He smiled again, and Roger wished he’d stop doing that. “I never thought you would. Listen, are you calm enough to drive? Do you need us to call somebody for you?”
Roger heaved a sigh. “I’ve nobody to call right now. I’ll be all right.”
Male Model Officer looked unconvinced, but he said, “Well, okay. Just be safe out there.” He turned to walk away, then stopped. He turned back around. “You might want to call the British consulate and tell them what’s happened. You don’t happen to have any sort of diplomatic immunity, do you? You work for the UN or something?”
“No. I play bass.”
“Guitar or upright?”
The question surprised him. “Both, but mostly guitar.”
“Cool.” He nodded to him. “You’d better get out of the rain, Mr. Singh.”
Roger watched him leave. “Thank you, Officer…” He looked at the card. “Officer Campbell.”
Campbell nodded to him with a sympathetic smile, then joined his partner in their patrol car. With another beep of the siren, they headed back into traffic. Roger went and got behind the wheel again, dreading the call to Mickey to tell him about his car.
The alarm on his cell phone was screeching, telling him he was twenty minutes late for his audition. He turned off the terrible noise and put his head against the steering wheel.
“Welcome to America.”
Surprisingly, Mickey did not murder him when he heard the news, and even when he saw the car, he remained shockingly un-homicidal. Instead, he put his arms around Roger and embraced him.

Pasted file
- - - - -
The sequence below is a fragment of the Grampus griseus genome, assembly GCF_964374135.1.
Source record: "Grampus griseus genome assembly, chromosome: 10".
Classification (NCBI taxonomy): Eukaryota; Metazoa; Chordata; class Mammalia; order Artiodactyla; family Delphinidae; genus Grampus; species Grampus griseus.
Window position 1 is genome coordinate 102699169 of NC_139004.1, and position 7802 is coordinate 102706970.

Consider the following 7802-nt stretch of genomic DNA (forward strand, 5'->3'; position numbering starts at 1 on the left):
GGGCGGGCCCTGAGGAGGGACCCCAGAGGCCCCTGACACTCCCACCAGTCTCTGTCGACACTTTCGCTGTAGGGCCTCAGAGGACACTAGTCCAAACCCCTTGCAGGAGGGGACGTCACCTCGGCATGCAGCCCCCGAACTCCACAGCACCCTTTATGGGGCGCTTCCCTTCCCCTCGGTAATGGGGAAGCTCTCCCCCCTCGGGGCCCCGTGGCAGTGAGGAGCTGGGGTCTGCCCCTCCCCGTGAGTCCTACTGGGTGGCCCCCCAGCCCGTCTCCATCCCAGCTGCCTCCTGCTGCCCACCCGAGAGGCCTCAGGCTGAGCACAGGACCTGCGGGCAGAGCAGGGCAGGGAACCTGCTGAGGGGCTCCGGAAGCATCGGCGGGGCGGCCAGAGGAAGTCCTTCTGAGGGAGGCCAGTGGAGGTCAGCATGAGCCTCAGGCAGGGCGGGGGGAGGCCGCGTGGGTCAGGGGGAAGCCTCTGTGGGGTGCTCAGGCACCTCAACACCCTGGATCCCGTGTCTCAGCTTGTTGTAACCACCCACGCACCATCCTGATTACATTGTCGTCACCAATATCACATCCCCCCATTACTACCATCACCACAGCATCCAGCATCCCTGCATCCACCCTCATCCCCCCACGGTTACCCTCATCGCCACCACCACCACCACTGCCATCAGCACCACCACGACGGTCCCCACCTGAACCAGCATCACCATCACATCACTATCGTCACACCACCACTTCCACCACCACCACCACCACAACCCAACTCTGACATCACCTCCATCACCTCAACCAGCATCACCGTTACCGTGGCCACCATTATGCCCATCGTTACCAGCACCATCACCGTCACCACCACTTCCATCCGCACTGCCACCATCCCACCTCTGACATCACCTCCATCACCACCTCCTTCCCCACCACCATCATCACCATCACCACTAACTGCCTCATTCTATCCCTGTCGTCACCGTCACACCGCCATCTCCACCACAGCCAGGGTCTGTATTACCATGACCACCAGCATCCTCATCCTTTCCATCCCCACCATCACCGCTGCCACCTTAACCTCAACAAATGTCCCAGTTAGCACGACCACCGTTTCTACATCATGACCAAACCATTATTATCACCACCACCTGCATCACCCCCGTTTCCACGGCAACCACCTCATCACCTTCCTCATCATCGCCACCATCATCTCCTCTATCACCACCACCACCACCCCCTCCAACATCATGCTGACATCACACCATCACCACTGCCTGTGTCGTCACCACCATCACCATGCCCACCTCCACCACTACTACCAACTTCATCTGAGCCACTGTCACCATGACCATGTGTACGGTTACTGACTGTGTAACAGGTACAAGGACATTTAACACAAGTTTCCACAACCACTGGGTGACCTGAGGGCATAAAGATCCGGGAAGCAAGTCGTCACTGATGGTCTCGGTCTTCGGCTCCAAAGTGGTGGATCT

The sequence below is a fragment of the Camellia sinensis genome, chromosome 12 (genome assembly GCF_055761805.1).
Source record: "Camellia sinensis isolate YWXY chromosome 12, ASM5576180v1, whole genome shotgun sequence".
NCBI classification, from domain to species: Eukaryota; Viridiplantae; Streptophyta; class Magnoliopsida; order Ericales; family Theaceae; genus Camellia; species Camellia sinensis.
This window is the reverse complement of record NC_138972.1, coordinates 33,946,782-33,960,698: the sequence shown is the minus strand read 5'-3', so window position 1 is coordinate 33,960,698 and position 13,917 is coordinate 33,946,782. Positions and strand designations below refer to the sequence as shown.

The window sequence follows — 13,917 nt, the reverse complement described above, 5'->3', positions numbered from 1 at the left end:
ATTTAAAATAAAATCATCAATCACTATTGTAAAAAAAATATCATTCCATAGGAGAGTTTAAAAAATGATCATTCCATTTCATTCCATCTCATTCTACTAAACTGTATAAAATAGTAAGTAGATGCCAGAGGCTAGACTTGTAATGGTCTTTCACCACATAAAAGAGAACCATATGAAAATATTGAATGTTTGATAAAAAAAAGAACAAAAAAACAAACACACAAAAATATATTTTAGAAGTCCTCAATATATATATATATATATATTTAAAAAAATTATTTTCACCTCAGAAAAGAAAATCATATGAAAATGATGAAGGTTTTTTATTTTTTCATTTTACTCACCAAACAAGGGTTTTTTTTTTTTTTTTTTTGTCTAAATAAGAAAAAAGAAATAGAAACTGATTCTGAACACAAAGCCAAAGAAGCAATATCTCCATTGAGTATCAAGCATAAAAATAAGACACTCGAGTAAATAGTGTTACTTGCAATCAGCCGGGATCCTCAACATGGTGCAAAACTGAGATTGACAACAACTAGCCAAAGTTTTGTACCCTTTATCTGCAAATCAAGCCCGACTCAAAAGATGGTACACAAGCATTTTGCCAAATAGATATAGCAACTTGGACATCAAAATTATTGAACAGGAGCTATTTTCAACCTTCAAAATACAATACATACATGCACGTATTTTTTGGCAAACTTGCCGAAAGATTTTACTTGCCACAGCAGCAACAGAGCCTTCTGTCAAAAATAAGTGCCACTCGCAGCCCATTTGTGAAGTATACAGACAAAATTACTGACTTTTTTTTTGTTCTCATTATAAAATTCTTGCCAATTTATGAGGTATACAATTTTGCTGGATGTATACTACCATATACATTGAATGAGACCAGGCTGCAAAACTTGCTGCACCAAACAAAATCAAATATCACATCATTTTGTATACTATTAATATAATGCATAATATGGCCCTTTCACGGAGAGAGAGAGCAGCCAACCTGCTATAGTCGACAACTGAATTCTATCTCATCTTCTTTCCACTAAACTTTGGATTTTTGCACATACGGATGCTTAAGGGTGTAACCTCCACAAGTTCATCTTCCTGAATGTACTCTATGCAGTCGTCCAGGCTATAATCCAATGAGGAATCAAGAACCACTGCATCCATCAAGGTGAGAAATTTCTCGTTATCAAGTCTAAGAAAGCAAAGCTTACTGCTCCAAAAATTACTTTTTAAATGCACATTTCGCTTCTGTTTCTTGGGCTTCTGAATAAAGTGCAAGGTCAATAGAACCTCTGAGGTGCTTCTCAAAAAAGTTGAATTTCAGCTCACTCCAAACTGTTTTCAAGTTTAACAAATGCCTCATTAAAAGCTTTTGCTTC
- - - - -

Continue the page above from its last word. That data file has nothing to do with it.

“Oh, sweetie, it’s just a car. It can be replaced. I’m just glad you’re all right. And the guy you hit – he’s alive, right?”
“As far as I know,” Roger nodded glumly.
“Do you know what hospital they took him to?” Mickey kept his arm around him as they walked up the stairs from the underground parking garage.
“No. They didn’t tell me, and I didn’t think to ask.”
His roommate shepherded him all the way up to their fourth-floor walk-up. “Well, maybe the police could tell you. Or maybe it would be better to leave well enough alone.”
Roger watched Mickey unlock the door. “Yes, I think I should leave him be. I’ve done quite enough damage to him for one lifetime.”
He gave Roger a sympathetic smile and said, “Don’t be too hard on yourself. People play chicken with traffic all the time, and sometimes they get hit. It happens.”
Mickey opened the door and led the way inside, stepping lightly like the dancer he was. Roger galumphed along behind him, dragging his feet, his hands shoved into his pockets. He took off his jacket and hung it up in the coat closet, then took his shoes off and put them side by side next to the door mat. Mickey sat on the couch and picked up a folder of menus that they kept.